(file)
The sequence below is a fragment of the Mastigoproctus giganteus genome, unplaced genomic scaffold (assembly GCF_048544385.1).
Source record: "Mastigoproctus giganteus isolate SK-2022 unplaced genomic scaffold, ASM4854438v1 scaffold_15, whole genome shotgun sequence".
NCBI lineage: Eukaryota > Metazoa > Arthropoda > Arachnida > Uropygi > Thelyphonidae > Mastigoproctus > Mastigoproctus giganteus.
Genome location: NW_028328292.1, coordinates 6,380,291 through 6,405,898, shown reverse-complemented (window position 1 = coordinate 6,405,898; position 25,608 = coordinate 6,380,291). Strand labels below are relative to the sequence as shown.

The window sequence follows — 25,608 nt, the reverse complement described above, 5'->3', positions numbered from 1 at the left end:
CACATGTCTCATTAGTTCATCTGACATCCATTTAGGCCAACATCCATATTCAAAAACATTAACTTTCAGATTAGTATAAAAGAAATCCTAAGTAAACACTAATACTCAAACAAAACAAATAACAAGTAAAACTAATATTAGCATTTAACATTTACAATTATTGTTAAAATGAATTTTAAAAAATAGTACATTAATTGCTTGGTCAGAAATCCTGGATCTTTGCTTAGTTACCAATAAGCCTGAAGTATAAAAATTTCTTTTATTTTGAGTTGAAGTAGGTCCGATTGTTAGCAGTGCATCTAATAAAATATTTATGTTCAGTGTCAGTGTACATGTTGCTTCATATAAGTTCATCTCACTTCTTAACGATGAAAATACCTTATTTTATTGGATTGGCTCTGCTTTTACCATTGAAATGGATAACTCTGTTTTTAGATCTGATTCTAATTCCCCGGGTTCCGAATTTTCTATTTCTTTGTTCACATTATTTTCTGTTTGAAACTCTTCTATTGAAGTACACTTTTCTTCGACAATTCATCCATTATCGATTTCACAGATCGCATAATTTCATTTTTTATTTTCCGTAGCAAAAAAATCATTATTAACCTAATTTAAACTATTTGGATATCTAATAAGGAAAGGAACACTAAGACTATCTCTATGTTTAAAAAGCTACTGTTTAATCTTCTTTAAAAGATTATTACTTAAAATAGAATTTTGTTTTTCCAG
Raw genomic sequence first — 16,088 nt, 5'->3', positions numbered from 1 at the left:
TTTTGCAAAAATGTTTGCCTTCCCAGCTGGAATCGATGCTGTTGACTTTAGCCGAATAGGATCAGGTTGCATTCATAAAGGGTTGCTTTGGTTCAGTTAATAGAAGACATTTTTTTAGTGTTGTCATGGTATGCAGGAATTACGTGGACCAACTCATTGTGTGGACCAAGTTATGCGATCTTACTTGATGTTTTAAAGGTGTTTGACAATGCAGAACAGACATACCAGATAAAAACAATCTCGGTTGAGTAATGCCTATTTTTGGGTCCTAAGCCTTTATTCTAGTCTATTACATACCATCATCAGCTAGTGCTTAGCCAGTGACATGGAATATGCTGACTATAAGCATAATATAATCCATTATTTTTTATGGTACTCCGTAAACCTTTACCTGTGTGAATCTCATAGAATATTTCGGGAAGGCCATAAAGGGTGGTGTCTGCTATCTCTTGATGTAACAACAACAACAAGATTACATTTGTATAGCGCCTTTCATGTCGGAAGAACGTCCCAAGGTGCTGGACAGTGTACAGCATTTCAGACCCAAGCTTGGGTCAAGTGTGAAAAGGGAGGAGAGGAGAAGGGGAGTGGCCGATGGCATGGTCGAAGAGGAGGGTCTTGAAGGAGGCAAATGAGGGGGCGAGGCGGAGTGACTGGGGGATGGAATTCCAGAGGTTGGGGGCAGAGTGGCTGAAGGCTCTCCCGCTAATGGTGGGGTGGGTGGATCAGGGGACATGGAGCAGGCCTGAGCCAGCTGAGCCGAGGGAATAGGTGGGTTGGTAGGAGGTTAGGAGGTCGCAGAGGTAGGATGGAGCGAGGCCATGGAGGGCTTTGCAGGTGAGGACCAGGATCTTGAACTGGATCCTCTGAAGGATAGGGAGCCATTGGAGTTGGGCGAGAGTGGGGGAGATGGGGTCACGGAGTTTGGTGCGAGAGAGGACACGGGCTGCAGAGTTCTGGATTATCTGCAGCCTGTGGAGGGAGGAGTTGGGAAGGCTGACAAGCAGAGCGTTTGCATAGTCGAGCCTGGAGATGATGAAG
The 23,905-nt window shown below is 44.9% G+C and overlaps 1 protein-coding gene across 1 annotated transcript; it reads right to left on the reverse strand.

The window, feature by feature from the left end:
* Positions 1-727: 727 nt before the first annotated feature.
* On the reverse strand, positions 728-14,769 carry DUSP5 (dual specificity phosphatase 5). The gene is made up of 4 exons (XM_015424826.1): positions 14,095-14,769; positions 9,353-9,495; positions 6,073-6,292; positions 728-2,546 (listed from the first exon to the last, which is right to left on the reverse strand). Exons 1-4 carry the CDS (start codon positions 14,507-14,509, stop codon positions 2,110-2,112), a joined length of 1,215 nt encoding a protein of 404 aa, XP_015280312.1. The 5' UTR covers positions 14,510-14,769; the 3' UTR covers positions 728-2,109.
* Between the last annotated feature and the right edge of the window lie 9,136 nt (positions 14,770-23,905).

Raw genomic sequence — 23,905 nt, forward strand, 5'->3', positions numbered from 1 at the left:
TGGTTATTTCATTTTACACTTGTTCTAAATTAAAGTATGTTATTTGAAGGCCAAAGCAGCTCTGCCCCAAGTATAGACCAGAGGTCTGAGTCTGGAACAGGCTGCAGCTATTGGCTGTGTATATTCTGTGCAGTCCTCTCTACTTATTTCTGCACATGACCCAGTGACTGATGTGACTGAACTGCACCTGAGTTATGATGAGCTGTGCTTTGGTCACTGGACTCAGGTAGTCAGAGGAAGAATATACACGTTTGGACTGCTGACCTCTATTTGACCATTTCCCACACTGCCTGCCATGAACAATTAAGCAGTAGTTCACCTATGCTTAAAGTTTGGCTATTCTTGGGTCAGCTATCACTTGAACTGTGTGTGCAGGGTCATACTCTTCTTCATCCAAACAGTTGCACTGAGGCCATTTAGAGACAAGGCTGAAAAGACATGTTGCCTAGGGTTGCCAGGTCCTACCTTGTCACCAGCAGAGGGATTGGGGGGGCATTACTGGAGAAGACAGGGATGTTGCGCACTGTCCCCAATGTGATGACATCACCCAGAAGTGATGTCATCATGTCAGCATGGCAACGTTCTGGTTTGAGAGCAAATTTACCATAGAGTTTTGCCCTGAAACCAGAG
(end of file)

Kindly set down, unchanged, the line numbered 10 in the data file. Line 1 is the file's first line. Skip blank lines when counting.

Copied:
The window, feature by feature from the left end: